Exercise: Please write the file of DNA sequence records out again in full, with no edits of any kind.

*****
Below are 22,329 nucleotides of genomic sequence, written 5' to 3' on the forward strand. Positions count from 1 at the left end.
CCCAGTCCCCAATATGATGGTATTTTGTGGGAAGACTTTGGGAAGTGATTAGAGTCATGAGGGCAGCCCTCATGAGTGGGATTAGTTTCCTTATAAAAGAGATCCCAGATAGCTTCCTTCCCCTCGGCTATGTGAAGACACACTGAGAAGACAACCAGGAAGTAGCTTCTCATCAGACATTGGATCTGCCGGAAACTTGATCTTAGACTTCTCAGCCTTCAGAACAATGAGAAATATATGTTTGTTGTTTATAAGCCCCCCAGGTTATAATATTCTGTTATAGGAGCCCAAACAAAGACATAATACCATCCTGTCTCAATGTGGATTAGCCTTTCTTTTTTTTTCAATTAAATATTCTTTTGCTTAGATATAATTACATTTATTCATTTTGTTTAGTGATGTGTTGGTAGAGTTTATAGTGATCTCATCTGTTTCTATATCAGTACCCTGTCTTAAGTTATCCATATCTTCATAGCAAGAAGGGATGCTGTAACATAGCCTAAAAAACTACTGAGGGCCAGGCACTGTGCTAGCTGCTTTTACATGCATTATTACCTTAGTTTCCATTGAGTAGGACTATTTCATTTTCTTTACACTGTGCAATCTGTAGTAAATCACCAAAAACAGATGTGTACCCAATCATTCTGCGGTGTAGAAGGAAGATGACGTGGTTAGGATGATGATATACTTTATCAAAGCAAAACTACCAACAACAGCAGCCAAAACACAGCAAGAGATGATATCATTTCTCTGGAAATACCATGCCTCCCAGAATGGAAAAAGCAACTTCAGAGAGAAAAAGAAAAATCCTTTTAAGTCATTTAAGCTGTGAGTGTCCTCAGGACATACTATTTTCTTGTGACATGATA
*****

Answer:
Below are 22,329 nucleotides of genomic sequence, written 5' to 3' on the forward strand. Positions count from 1 at the left end.
CCCAGTCCCCAATATGATGGTATTTTGTGGGAAGACTTTGGGAAGTGATTAGAGTCATGAGGGCAGCCCTCATGAGTGGGATTAGTTTCCTTATAAAAGAGATCCCAGATAGCTTCCTTCCCCTCGGCTATGTGAAGACACACTGAGAAGACAACCAGGAAGTAGCTTCTCATCAGACATTGGATCTGCCGGAAACTTGATCTTAGACTTCTCAGCCTTCAGAACAATGAGAAATATATGTTTGTTGTTTATAAGCCCCCCAGGTTATAATATTCTGTTATAGGAGCCCAAACAAAGACATAATACCATCCTGTCTCAATGTGGATTAGCCTTTCTTTTTTTTTCAATTAAATATTCTTTTGCTTAGATATAATTACATTTATTCATTTTGTTTAGTGATGTGTTGGTAGAGTTTATAGTGATCTCATCTGTTTCTATATCAGTACCCTGTCTTAAGTTATCCATATCTTCATAGCAAGAAGGGATGCTGTAACATAGCCTAAAAAACTACTGAGGGCCAGGCACTGTGCTAGCTGCTTTTACATGCATTATTACCTTAGTTTCCATTGAGTAGGACTATTTCATTTTCTTTACACTGTGCAATCTGTAGTAAATCACCAAAAACAGATGTGTACCCAATCATTCTGCGGTGTAGAAGGAAGATGACGTGGTTAGGATGATGATATACTTTATCAAAGCAAAACTACCAACAACAGCAGCCAAAACACAGCAAGAGATGATATCATTTCTCTGGAAATACCATGCCTCCCAGAATGGAAAAAGCAACTTCAGAGAGAAAAAGAAAAATCCTTTTAAGTCATTTAAGCTGTGAGTGTCCTCAGGACATACTATTTTCTTGTGACATGATA